Tuesday, December 6, 2011

Good Newt, Bad Newt

Rich Galen, who was a staffer for Newt Gingrich in the 90s when he was Speaker of the House, has written a good article for the Daily Beast on the 'good Newt, bad Newt' phenomenon.

Donald Trump and Newt Gingrich, Enjoying The Moment
How does the “Good Newt” contrast with the “Bad Newt”? Where do I start? The Good Newt is focused, funny, and professorial. As a Ph.D. in history and former college professor, he likes nothing more than using a speech as a 45-minute syllogism: he states the problem, walks the audience through a set of facts and examples, then delivers the (now) obvious conclusion.

When he has thought about a subject, it is remarkable to watch. It’s not unlike Walter Isaacson’s description of Steve Jobs as being able to create a “reality-distortion field” that drew people into his view of what an iPod, iPhone, or iPad should look like and convince them that they could achieve his vision.

Gingrich can generate a reality-distortion field that covers 2,000 people in a hall and, like Steve Jobs, convince them that they should share his vision.

Paradoxically, that is also when the Bad Newt can rear his ugly intellect.
Actually, Galen never describes what the 'Bad Newt' consists of.  But I think you can immediately grasp it by looking at the picture on this post.  It's the part of Newt that is just like The Donald.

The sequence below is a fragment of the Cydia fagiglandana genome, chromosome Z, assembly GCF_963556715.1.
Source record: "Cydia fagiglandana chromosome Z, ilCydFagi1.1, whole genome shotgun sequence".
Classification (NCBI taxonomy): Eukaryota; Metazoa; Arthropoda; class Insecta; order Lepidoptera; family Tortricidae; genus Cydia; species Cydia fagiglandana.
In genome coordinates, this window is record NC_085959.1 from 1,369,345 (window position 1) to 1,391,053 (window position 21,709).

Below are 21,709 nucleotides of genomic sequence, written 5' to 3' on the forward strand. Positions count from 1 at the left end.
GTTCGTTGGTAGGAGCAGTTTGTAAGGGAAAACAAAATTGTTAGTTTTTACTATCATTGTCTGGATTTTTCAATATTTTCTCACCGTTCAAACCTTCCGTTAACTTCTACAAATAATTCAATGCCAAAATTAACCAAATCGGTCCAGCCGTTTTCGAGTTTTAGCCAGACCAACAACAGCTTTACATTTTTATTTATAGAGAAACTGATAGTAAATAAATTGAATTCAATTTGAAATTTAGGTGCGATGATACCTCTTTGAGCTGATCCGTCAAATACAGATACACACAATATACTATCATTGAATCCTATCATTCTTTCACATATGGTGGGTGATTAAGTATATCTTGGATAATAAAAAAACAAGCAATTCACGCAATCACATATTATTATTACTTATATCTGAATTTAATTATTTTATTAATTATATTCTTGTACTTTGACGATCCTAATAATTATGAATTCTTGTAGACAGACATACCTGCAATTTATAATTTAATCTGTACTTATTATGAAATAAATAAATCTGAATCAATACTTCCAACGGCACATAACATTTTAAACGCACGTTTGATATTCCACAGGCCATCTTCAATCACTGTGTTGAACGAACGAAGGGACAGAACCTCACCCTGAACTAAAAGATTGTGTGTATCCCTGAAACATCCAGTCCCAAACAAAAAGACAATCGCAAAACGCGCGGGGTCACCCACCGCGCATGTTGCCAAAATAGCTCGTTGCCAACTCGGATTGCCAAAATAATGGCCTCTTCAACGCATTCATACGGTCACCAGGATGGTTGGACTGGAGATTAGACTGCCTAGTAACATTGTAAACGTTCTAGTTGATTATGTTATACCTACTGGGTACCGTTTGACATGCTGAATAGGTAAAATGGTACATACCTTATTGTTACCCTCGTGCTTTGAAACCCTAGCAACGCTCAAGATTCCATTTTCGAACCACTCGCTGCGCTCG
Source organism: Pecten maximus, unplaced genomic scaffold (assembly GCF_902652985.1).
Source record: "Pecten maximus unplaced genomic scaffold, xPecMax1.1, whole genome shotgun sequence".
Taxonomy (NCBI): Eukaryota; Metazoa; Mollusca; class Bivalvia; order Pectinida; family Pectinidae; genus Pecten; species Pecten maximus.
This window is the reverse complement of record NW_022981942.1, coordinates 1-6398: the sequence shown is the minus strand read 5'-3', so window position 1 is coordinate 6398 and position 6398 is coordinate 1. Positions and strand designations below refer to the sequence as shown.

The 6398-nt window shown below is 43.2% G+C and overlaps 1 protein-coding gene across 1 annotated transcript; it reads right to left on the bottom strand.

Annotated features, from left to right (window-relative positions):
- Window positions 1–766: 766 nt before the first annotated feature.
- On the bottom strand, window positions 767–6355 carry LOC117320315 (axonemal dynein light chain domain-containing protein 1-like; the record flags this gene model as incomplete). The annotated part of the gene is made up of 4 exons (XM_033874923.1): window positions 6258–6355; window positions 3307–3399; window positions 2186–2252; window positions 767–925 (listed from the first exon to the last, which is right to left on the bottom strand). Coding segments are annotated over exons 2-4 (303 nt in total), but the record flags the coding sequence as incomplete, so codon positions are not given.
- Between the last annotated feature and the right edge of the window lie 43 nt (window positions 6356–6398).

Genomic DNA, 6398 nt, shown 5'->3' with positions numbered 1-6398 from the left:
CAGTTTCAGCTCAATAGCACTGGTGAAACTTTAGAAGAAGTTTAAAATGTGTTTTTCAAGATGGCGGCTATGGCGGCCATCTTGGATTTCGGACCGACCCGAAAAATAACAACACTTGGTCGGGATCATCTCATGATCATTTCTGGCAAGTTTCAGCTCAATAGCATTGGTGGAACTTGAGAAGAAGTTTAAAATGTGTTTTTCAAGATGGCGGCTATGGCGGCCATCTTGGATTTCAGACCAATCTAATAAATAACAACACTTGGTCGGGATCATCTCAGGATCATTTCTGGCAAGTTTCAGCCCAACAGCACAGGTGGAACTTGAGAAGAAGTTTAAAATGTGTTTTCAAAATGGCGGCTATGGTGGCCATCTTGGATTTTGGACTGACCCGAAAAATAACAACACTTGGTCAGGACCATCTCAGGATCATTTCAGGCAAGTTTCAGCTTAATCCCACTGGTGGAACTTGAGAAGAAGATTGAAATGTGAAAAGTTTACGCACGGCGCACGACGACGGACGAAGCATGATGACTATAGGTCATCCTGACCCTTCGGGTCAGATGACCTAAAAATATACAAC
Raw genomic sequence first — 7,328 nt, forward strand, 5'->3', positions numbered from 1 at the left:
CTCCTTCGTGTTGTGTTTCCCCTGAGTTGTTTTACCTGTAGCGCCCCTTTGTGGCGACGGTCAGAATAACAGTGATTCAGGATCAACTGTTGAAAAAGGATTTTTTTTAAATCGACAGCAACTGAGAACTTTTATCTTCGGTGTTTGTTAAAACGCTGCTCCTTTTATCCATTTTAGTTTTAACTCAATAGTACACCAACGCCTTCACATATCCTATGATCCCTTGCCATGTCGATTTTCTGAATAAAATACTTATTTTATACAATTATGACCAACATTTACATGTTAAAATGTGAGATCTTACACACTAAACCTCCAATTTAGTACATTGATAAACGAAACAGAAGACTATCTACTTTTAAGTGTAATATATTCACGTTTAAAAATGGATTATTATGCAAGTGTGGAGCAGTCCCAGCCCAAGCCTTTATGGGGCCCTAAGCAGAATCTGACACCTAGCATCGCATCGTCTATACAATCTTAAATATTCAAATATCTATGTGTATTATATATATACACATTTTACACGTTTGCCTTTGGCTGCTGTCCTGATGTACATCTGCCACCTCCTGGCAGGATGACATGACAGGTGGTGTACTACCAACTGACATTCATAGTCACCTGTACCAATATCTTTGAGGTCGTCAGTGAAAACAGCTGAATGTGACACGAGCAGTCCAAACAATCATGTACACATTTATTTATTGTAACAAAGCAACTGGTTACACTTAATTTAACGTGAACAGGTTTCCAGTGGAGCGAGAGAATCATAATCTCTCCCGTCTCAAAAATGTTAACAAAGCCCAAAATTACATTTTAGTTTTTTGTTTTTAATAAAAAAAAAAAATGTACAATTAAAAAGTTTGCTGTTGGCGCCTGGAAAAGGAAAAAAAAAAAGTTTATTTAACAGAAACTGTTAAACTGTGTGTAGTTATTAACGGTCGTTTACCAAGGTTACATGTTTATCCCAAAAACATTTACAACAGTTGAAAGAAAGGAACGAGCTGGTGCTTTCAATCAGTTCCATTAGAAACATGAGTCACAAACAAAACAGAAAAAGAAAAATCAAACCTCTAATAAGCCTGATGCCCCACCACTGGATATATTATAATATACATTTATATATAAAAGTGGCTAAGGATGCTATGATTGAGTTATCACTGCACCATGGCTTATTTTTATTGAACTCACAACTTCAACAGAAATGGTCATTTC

Any questions?

I'm fast getting the feeling that this candidacy is like the tape recorder in the old Mission Impossible shows:  built to self-destruct after it's had its say.

Update:  This comment by Arianna Huffington about Newt was definitely worth posting:
Now that Herman Cain has "suspended his campaign," the race is down to three people: Newt Gingrich, Mitt Romney, and Newt Gingrich. At this point, the question isn't so much whether Gingrich can beat Romney (he can), but whether Gingrich will beat Gingrich. This task is complicated by the fact that there isn't just one Gingrich. He's a very Walt Whitmanesque candidate -- he celebrates himself, he sings of himself, he is large, and he contains multitudes.

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